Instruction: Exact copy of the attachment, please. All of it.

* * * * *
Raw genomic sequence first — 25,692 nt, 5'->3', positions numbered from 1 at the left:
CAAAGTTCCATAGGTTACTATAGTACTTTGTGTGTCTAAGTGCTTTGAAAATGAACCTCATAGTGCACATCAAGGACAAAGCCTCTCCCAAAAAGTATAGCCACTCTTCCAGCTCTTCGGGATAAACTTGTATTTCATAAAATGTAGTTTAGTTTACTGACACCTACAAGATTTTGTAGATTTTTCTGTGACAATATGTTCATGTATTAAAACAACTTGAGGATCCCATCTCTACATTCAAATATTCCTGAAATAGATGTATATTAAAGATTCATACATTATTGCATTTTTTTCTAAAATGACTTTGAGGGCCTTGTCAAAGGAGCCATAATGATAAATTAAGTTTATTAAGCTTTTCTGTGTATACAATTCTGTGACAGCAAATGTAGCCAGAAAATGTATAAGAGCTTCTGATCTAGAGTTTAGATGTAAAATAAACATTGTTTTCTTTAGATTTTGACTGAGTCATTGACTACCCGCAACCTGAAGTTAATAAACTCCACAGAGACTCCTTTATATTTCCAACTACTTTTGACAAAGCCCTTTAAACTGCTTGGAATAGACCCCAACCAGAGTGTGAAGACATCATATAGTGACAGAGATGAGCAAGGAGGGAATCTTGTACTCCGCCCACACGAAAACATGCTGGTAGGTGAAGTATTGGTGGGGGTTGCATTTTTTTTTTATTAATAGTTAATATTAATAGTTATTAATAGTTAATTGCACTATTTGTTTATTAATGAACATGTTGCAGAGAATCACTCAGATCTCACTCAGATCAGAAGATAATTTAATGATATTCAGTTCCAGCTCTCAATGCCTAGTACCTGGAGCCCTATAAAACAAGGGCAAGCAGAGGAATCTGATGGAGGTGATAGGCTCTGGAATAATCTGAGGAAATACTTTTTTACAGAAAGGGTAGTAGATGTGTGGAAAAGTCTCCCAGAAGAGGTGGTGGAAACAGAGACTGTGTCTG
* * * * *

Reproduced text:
Raw genomic sequence first — 25,692 nt, 5'->3', positions numbered from 1 at the left:
CAAAGTTCCATAGGTTACTATAGTACTTTGTGTGTCTAAGTGCTTTGAAAATGAACCTCATAGTGCACATCAAGGACAAAGCCTCTCCCAAAAAGTATAGCCACTCTTCCAGCTCTTCGGGATAAACTTGTATTTCATAAAATGTAGTTTAGTTTACTGACACCTACAAGATTTTGTAGATTTTTCTGTGACAATATGTTCATGTATTAAAACAACTTGAGGATCCCATCTCTACATTCAAATATTCCTGAAATAGATGTATATTAAAGATTCATACATTATTGCATTTTTTTCTAAAATGACTTTGAGGGCCTTGTCAAAGGAGCCATAATGATAAATTAAGTTTATTAAGCTTTTCTGTGTATACAATTCTGTGACAGCAAATGTAGCCAGAAAATGTATAAGAGCTTCTGATCTAGAGTTTAGATGTAAAATAAACATTGTTTTCTTTAGATTTTGACTGAGTCATTGACTACCCGCAACCTGAAGTTAATAAACTCCACAGAGACTCCTTTATATTTCCAACTACTTTTGACAAAGCCCTTTAAACTGCTTGGAATAGACCCCAACCAGAGTGTGAAGACATCATATAGTGACAGAGATGAGCAAGGAGGGAATCTTGTACTCCGCCCACACGAAAACATGCTGGTAGGTGAAGTATTGGTGGGGGTTGCATTTTTTTTTTATTAATAGTTAATATTAATAGTTATTAATAGTTAATTGCACTATTTGTTTATTAATGAACATGTTGCAGAGAATCACTCAGATCTCACTCAGATCAGAAGATAATTTAATGATATTCAGTTCCAGCTCTCAATGCCTAGTACCTGGAGCCCTATAAAACAAGGGCAAGCAGAGGAATCTGATGGAGGTGATAGGCTCTGGAATAATCTGAGGAAATACTTTTTTACAGAAAGGGTAGTAGATGTGTGGAAAAGTCTCCCAGAAGAGGTGGTGGAAACAGAGACTGTGTCTG